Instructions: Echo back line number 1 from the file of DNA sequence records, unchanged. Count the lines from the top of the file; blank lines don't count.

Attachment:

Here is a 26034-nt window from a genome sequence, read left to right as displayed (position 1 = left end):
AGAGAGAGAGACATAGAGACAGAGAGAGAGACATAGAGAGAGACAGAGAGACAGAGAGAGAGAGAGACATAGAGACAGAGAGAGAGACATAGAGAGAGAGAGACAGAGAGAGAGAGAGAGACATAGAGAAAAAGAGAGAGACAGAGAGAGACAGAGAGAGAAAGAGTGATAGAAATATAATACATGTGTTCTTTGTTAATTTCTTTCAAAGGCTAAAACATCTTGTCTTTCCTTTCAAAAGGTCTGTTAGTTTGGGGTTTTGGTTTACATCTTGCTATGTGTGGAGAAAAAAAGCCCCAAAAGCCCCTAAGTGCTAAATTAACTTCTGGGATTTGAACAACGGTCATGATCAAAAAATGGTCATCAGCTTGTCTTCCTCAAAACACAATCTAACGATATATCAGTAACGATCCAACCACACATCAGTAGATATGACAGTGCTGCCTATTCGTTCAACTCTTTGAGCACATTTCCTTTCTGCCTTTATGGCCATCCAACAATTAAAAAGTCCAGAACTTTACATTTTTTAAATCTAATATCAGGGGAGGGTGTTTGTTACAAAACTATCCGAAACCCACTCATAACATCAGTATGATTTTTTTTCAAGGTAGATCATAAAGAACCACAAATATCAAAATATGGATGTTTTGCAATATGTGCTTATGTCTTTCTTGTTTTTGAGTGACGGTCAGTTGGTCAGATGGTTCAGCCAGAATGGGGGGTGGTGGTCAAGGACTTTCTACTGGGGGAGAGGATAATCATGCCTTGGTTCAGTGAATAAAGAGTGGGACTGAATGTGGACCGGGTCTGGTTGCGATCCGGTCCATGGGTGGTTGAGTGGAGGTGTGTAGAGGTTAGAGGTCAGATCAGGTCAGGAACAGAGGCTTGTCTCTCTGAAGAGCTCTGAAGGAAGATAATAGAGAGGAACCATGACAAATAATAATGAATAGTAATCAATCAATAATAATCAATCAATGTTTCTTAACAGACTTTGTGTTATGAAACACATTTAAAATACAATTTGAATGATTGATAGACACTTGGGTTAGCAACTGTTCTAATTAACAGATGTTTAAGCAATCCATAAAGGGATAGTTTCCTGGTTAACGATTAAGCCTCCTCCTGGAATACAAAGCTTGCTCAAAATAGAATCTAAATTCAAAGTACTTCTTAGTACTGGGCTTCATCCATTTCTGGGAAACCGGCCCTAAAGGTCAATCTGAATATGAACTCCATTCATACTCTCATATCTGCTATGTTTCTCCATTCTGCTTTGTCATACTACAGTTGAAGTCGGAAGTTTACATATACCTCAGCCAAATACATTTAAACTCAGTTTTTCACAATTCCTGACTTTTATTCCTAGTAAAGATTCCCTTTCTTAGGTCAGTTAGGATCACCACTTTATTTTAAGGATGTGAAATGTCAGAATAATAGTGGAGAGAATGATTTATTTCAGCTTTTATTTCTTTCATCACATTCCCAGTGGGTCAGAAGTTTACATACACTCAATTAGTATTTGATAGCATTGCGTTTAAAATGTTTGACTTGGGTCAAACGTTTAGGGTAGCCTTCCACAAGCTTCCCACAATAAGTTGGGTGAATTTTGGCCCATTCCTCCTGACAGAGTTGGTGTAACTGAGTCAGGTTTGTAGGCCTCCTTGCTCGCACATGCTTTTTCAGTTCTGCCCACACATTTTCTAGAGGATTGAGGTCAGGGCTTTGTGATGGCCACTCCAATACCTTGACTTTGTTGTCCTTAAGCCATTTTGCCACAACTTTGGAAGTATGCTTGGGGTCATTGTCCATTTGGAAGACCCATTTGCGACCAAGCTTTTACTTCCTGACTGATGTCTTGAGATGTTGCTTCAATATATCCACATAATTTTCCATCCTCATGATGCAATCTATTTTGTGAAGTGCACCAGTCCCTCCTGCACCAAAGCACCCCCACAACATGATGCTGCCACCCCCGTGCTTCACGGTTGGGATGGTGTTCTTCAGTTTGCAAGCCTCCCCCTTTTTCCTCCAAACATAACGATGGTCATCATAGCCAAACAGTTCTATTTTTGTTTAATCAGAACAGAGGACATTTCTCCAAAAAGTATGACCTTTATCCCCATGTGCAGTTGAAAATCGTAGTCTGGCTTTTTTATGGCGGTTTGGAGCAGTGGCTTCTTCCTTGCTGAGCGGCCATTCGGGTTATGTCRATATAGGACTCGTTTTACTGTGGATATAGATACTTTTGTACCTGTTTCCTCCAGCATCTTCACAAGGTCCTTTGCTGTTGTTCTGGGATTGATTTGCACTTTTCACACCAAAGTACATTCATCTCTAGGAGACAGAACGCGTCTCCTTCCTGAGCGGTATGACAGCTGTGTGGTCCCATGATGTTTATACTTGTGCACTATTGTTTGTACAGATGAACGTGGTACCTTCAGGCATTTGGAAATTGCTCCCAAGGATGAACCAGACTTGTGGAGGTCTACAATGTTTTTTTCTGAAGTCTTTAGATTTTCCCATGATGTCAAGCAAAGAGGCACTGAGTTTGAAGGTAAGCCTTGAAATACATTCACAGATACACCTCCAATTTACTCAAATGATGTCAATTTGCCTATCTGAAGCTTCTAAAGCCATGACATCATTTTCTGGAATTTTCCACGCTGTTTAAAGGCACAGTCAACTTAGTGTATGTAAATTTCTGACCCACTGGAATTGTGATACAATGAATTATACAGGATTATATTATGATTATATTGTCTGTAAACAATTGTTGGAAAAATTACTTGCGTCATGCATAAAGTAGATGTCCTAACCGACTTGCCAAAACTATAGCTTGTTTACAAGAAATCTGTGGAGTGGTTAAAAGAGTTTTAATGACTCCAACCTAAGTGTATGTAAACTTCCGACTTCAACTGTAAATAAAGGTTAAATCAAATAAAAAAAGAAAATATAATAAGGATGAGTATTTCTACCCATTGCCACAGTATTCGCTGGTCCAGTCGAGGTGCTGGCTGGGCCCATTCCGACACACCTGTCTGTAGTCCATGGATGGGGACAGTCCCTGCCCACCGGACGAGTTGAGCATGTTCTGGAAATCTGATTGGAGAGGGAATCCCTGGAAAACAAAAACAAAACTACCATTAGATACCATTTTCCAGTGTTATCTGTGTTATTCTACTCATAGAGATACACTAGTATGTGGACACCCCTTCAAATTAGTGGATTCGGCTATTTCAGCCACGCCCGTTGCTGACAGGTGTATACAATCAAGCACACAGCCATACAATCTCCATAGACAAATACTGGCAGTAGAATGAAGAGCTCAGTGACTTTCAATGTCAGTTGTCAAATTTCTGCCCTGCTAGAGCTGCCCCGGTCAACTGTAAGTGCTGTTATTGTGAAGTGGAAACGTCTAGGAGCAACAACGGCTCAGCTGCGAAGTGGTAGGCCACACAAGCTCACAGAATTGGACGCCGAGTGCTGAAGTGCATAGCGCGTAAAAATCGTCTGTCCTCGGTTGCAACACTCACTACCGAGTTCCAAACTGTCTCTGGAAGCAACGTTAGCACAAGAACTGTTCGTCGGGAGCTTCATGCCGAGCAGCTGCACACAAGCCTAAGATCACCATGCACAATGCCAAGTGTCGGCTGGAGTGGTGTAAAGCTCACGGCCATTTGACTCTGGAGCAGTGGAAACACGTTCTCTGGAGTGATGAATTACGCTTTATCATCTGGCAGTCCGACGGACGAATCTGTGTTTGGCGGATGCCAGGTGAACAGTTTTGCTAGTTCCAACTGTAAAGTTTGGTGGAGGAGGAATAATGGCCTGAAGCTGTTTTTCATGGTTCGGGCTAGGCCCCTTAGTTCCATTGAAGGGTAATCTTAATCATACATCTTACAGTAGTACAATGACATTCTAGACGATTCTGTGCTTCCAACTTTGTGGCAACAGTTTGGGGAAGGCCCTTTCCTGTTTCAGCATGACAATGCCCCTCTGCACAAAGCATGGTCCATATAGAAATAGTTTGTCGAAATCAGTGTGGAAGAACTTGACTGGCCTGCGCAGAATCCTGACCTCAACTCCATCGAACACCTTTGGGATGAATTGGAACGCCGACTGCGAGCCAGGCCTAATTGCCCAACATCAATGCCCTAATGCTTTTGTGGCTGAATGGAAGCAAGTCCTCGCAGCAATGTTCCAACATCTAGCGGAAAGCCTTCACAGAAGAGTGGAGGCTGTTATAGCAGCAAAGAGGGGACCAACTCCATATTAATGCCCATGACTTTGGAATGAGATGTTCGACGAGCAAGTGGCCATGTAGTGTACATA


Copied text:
Here is a 26034-nt window from a genome sequence, read left to right as displayed (position 1 = left end):